38. Ms Mac (poetry book study)
39. Martha Calderaro (original kids' poem: " High Tide")
40. Karen Edmisten
41. Liz in Ink (with excerpts from All the World)

To add your post click the Mr. Linky icon above this list and put your name & URL in the form in the new window that opens.

Thank you all for your well wishes. I wasn't able to get to the specialist today, because they are so busy they couldn't fit me in. I am looking at a long weekend of painful headaches unless I take the Rx pain-killer that makes me woozy. What a choice, eh? Prayers are appreciated!!

Friday, August 07, 2009

A Wreath for Emmett Till

By Marilyn Nelson, illustrated by Philippe Lardy. Houghton Mifflin Books for Children, 2005. (Library copy.) Ms Nelson had created an amazing tribute to Emmett Till, a 14 year old boy who was lynched in 1955. His murderers were identified but acquitted. His heartbroken mother held an open casket funeral, drawing the attention of the whole world to his brutal torture and murder, and sparking the Civil Rights movements of the '50 and '60.

A heroic crown of sonnets is a collection of 15 sonnets, 14 of which connect in a circle with the last line of each sonnet transformed into the first line of the next. The 15th sonnet is made up of the first lines of the other 14. Mind boggling. Last year I participated in a crown sonnet project with six other poets. We each wrote a sonnet starting with the last line of another poet's previously written sonnet. The seventh sonnet begins with the last line of #6 and ends with the very first line of the first sonnet as it's last line. A perfect circle. Working with the other poets on editing and revising was so stimulating and rewarding. I learned so much from them as we challenged and encouraged each other to complete the work.

Nelson says of her heroic crown: "the strict form became a kind of insulation." I can see how that works to both express and comfort the wrenching grief of this one sharp example of the evil of racism in our history.

A Wreath for Emmett Till weaves classical literary illusions with traditional flower associations (rosemary for rememberence, willow twigs for sadness...) as it tells the story and mourns the loss of a young man with untold potential. The author's note in the back of the book briefly explains the literary connections and references, making the depth of the work clear. I have great admiration for Ms. Nelson as a poet. She has taken a tragedy too huge for words and wrestled it into a work of beauty and power.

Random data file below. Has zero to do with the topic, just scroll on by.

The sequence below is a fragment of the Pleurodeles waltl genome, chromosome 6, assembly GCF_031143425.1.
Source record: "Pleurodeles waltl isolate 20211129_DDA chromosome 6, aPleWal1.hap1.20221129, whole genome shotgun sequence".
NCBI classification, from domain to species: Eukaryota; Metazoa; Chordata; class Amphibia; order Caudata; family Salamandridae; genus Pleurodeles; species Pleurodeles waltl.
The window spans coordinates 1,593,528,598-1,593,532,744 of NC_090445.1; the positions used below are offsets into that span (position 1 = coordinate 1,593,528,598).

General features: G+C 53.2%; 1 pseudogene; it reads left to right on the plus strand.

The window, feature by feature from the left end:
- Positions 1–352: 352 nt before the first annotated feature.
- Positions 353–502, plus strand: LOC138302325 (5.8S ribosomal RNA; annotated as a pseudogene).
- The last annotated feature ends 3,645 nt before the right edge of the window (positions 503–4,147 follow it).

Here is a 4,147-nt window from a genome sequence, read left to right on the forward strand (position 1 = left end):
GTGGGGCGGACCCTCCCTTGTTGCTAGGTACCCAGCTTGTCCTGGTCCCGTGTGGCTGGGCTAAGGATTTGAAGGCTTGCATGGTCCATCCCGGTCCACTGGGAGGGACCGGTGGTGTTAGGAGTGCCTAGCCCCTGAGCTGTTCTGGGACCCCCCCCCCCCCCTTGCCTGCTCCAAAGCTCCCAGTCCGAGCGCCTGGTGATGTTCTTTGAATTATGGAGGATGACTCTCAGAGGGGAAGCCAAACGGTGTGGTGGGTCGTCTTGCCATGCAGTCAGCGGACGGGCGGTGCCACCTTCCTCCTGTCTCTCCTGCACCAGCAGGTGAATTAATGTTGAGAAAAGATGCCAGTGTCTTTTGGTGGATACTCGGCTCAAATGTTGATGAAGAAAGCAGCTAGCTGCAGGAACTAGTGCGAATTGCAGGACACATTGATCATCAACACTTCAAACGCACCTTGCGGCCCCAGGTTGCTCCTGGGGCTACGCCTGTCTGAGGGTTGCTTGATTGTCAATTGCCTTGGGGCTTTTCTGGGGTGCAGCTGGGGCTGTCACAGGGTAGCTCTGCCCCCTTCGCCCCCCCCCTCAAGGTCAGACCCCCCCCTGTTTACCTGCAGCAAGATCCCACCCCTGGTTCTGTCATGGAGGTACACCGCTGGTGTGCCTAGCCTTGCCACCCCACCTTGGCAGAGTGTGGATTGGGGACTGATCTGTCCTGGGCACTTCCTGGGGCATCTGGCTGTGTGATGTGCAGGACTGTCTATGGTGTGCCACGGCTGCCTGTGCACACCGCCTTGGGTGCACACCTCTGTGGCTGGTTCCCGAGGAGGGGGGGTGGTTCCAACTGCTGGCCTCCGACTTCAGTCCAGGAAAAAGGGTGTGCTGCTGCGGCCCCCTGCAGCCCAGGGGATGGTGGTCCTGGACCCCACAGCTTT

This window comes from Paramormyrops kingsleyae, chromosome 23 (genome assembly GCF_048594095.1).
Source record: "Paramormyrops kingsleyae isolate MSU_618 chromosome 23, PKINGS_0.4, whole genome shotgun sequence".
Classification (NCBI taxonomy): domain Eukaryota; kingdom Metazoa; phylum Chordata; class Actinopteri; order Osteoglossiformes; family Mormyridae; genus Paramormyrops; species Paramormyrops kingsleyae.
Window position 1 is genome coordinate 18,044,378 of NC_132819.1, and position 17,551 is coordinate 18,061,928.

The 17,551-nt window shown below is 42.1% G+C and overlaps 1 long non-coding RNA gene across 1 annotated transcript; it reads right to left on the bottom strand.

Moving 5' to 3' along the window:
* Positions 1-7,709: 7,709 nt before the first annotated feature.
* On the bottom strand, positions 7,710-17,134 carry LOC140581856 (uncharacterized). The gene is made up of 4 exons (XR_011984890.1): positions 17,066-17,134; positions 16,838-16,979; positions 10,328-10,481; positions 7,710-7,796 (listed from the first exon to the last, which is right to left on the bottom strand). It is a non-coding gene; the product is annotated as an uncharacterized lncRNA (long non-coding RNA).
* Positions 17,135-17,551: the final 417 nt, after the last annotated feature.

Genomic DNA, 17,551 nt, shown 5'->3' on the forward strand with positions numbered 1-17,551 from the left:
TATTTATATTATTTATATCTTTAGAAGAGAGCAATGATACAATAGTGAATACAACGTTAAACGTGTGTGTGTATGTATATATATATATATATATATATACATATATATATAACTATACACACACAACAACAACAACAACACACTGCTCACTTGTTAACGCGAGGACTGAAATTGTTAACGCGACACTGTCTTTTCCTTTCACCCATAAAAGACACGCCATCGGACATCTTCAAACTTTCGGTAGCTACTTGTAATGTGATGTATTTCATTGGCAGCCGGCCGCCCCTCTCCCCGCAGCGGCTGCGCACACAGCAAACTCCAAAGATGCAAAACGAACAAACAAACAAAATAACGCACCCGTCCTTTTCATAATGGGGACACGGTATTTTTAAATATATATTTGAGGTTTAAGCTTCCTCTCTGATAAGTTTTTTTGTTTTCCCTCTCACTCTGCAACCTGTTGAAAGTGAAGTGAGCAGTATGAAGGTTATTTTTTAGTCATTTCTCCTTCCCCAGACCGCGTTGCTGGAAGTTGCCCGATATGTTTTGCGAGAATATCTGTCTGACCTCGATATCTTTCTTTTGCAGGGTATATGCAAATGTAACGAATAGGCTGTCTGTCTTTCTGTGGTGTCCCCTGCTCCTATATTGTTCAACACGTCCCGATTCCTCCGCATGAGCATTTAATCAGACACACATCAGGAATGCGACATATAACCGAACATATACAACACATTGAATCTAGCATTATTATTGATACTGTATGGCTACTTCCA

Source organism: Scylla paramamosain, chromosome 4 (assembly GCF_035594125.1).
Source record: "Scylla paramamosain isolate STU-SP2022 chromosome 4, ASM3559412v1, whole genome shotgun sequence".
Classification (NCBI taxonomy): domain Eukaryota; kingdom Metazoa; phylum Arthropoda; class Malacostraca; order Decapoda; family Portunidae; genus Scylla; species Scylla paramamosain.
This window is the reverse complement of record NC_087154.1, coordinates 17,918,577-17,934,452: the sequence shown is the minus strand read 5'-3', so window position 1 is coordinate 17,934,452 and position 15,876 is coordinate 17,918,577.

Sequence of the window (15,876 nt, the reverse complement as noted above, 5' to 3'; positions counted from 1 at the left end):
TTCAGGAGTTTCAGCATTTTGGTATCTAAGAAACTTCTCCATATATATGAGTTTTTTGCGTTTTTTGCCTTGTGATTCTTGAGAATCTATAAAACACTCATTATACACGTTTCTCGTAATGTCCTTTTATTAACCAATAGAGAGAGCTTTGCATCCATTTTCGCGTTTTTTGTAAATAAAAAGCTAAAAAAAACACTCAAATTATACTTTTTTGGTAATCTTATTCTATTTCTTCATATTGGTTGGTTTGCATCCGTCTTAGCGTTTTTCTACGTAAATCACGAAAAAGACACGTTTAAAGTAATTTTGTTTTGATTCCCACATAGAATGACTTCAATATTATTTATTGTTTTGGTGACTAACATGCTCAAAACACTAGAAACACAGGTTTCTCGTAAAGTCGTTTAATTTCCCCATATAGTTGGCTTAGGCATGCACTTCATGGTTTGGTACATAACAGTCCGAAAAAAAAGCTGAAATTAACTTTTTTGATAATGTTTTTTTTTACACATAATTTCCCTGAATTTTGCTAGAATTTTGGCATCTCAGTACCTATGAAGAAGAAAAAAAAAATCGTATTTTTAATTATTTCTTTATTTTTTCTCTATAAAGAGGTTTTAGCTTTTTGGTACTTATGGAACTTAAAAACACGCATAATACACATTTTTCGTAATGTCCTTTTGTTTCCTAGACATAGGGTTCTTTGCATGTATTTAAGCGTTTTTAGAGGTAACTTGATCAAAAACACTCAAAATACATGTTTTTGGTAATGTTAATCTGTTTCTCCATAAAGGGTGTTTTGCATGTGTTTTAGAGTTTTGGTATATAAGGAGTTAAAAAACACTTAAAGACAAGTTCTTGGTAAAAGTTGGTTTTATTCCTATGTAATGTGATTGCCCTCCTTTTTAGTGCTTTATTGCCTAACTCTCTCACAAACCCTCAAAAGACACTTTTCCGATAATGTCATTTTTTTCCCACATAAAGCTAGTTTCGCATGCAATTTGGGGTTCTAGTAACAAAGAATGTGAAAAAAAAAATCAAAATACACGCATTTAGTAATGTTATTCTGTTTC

Teacher's Guide at Houghton Mifflin Harcourt
Interview with Marilyn Nelson at NPR
Interview on (PDF)

This week's Friday Poetry round up is hosted by
Tricia at The Miss Rumphius Effect.
Next week it will be right here at A Wrung Sponge. Enjoy your weekend!

Sunday, August 02, 2009

Twitter friends meme

I saw this meme on A Year of Reading. Franki says she learns a lot from her Tweeple and I agree. I get new ideas and links to great resources every day. In the last couple weeks or so almost all my computer time has been swallowed up in trying to finish grad school assignments for my YA Lit course. This week I will finish the book list of YA novels I've read for the class (listed on GoodReads and linked in my sidebar) and have some time for blogging again. I'm feeling quite out of touch so it is really nice to see all my Twitter friends lined up. I have actually cut down on the number of folks I follow to keep it manageable.

I am afraid the brevity of book chat on Twitter and GoodReads has spoiled me for long blog posts. I am in a summer mindset and just can't muster the burning desire to write reviews longer than a couple sentences. Maybe a curse of Twitter?

I am starting a Twitter account for my school library, doing book chats and links for parents and teachers. Even though I haven't been Tweeting daily there I am getting followers just by being a librarian. I think it will be a fun way to share our library with the community.

If you have suggestions of other bookish or edtech folks to follow leave me a comment please!

Get your twitter mosaic here.

So, here are the rules:
1. Go to to create your mosaic (you can choose friends or followers).
2. Copy the code and paste it into a blog entry.
3. Reflect and comment on your mosaic.
4. Tag some “tweeples.”
5. Link back to this post or the post where you were first tagged.

I am not tagging anyone specifically because I think a lot of y'all are on vacation. If you are reading this and think it looks like fun, jump in!